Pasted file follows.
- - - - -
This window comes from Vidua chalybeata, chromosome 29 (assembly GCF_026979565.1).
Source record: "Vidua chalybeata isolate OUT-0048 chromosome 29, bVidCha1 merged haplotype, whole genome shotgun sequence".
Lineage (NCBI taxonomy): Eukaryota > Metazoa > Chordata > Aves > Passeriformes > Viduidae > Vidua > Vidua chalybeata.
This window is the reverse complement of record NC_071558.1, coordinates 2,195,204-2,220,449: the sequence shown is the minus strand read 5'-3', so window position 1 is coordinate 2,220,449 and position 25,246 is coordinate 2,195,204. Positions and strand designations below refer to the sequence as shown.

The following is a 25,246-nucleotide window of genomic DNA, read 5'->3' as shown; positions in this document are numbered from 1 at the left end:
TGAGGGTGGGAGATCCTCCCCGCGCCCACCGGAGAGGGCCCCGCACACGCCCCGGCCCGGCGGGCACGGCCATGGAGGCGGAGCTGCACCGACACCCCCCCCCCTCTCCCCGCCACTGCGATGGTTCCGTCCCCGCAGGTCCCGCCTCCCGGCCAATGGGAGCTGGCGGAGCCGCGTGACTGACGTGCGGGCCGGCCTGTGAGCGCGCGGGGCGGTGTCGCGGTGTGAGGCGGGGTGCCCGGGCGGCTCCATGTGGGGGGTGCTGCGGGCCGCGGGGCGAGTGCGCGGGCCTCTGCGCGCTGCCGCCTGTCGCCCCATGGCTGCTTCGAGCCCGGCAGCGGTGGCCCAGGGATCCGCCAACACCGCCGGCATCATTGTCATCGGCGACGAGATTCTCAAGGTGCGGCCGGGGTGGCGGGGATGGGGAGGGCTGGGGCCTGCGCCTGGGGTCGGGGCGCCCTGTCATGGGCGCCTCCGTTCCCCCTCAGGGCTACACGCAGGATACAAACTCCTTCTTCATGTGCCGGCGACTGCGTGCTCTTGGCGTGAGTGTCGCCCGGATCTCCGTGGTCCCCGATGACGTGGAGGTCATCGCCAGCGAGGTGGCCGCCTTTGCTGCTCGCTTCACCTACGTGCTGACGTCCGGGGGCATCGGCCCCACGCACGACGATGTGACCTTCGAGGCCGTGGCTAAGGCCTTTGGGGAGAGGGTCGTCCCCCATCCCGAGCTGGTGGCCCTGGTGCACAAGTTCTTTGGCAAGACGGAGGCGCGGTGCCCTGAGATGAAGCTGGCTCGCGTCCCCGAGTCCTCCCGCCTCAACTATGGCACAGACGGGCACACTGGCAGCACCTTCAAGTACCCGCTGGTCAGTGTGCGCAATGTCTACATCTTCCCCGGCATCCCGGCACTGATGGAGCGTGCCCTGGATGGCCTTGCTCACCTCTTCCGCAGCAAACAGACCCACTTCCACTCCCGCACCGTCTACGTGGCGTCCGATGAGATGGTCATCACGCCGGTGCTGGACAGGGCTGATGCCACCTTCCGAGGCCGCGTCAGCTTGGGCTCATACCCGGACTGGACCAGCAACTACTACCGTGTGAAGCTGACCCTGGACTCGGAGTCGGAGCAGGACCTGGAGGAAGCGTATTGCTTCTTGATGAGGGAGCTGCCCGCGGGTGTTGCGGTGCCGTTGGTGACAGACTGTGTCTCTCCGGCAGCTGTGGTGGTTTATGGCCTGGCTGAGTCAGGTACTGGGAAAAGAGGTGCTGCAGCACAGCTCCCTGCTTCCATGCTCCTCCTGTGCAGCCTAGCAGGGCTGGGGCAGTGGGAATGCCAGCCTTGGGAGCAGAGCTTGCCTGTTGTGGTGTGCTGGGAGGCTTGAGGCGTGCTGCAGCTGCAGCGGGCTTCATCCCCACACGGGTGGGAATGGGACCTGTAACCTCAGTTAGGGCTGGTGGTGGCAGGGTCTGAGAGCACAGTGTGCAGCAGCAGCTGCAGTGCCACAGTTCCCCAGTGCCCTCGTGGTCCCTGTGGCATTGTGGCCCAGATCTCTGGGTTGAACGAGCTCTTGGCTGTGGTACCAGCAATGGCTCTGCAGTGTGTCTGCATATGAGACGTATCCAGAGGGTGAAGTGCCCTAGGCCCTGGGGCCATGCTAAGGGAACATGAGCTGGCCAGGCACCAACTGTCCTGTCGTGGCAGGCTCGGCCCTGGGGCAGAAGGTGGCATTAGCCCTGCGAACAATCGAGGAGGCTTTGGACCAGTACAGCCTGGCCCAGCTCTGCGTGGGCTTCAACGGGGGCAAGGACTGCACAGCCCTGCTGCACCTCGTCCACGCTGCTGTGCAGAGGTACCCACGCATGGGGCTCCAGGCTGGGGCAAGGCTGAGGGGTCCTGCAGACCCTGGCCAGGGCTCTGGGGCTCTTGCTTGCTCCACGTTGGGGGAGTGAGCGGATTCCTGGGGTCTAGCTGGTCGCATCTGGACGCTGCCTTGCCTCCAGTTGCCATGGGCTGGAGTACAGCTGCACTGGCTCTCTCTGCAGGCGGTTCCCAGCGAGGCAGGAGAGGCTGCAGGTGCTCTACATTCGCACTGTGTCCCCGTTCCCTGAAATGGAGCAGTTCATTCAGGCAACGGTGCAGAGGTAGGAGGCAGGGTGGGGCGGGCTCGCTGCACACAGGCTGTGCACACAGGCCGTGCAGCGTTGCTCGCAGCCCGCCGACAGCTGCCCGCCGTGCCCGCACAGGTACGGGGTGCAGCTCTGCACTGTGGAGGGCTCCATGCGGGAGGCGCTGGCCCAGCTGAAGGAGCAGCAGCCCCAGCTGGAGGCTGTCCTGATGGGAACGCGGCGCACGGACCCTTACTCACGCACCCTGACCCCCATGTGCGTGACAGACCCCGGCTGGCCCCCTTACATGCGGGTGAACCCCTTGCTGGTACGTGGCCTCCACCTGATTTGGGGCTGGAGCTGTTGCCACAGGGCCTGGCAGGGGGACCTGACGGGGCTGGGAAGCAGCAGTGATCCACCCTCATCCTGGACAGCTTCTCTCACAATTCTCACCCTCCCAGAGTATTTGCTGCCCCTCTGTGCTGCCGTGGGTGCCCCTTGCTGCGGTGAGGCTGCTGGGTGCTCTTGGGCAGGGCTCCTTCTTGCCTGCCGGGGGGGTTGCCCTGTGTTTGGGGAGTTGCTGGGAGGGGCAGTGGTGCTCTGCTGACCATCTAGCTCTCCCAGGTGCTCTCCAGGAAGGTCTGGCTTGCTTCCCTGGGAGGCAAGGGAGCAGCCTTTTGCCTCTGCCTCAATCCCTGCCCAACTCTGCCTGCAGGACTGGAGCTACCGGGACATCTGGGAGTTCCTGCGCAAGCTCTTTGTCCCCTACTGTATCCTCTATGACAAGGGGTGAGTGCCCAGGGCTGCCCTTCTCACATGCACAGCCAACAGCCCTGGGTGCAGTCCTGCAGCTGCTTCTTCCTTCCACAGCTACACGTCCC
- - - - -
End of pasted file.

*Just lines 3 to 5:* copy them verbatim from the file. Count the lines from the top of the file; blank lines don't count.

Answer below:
Lineage (NCBI taxonomy): Eukaryota > Metazoa > Chordata > Aves > Passeriformes > Viduidae > Vidua > Vidua chalybeata.
This window is the reverse complement of record NC_071558.1, coordinates 2,195,204-2,220,449: the sequence shown is the minus strand read 5'-3', so window position 1 is coordinate 2,220,449 and position 25,246 is coordinate 2,195,204. Positions and strand designations below refer to the sequence as shown.

The following is a 25,246-nucleotide window of genomic DNA, read 5'->3' as shown; positions in this document are numbered from 1 at the left end: